Study finds women referred for bladder cancer less often than men

Women with blood in their urine (hematuria) were less than half as likely as men with the same issue to be referred to a urologist for further tests, according to a new Vanderbilt University study.

The findings may help explain why women with are often diagnosed at a later stage in the disease and have worse mortality than men.

The study, presented by Jeffrey Bassett, M.D., MPH, fellow in Urologic Oncology, and Principal Investigator Daniel Barocas, M.D., MPH, assistant professor of Urologic Surgery, was shared during the American Urological Association (AUA) annual conference held May 16 - 21 in Orlando, Florida, and was highlighted during the AUA press program.

Blood in the urine is often the first sign of bladder cancer. The AUA recommends that everyone over 35 with hematuria not due to a benign cause receive an evaluation that includes looking inside the bladder (cystoscopy) as well as imaging of the , usually with a CT scan.

For this study, investigators reviewed the medical records of a random sample of 9,211 Medicare beneficiaries diagnosed with hematuria between January 2009 and June 2010. Only 17 percent of females with a diagnosis of hematuria from their provider were referred to a urologist for a diagnostic workup within 180 days, compared to 39 percent of men. Receipt of a complete evaluation did not differ by race.

"The data in the literature suggest that the misdiagnosis and treatment of hematuria in women as is one of the main reasons they present with more advanced stage bladder cancer at diagnosis," said Bassett.

Some of the difference may be clinical decision-making by physicians who know that women are less likely to have bladder cancer than men. But Barocas said the disparities suggest may need to be more vigilant.

"We are missing opportunities to diagnose these cancers early enough and it's increasing the treatment burden and mortality for women. Because we see such advanced disease in women and they are worked up for so much less frequently, there may be a need to figure out how to risk-stratify to know whether or not they need a workup," said Barocas.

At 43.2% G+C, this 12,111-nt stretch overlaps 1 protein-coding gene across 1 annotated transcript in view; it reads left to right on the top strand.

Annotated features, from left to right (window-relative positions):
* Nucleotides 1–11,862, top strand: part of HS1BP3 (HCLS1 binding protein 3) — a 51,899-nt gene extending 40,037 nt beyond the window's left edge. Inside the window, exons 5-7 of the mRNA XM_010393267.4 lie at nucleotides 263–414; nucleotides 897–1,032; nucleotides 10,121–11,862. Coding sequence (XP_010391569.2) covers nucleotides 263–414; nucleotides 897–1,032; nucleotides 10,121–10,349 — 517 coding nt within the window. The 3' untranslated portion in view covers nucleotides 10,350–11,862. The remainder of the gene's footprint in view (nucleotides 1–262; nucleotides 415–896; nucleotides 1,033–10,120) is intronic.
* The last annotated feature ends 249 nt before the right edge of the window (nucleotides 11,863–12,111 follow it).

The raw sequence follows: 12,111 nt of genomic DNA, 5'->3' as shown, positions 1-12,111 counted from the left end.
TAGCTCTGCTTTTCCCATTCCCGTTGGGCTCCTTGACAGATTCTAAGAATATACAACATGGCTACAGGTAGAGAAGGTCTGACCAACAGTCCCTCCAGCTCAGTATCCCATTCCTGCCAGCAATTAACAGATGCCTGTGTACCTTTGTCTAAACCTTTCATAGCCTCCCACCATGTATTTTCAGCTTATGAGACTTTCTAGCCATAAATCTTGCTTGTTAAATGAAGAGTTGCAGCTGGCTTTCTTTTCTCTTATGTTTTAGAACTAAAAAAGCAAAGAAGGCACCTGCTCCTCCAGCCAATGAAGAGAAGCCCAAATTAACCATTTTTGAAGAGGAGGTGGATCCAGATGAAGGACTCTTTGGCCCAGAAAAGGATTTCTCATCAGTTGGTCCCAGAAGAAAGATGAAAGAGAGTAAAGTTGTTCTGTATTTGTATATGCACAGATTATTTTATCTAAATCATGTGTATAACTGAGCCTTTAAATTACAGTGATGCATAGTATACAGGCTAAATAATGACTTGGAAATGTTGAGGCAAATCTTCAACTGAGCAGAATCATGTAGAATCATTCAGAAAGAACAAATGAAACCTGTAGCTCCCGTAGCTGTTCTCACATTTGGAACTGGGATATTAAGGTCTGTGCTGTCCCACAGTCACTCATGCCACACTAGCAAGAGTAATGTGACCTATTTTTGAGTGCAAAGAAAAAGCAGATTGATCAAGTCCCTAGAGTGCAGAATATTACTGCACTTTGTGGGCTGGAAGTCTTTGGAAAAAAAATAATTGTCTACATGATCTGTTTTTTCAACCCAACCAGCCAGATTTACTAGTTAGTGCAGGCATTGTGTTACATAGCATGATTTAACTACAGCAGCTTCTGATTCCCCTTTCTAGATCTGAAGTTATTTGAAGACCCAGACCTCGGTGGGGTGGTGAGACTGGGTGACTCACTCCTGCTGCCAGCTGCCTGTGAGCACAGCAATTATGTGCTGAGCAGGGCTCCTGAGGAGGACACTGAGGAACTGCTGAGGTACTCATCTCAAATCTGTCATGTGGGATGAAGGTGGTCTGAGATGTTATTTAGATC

add to favorites email to friend print save as pdf

Related Stories

Exercise linked to improved bladder cancer survival

May 21, 2014

(HealthDay)—Regular exercise may increase the odds of bladder cancer survival. But smoking and a delay in diagnosis are two factors that might increase the risk of dying from the disease, the findings from ...

Bacteria in urine could contribute to overactive bladder

May 18, 2014

Contrary to popular belief, urine is not sterile and the bacteria in it may be associated with overactive bladder (OAB) in some women, according to research presented today at the annual meeting of the American ...

Recommended for you

Putting the brakes on cancer

12 hours ago

A study led by the University of Dundee, in collaboration with researchers at our University, has uncovered an important role played by a tumour suppressor gene, helping scientists to better understand how ...

Peanut component linked to cancer spread

13 hours ago

Scientists at the University of Liverpool have found that a component of peanuts could encourage the spread and survival of cancer cells in the body.

User comments

Please sign in to add a comment. Registration is free, and takes less than a minute. Read more

Click here to reset your password.
Sign in to get notified via email when new comments are made.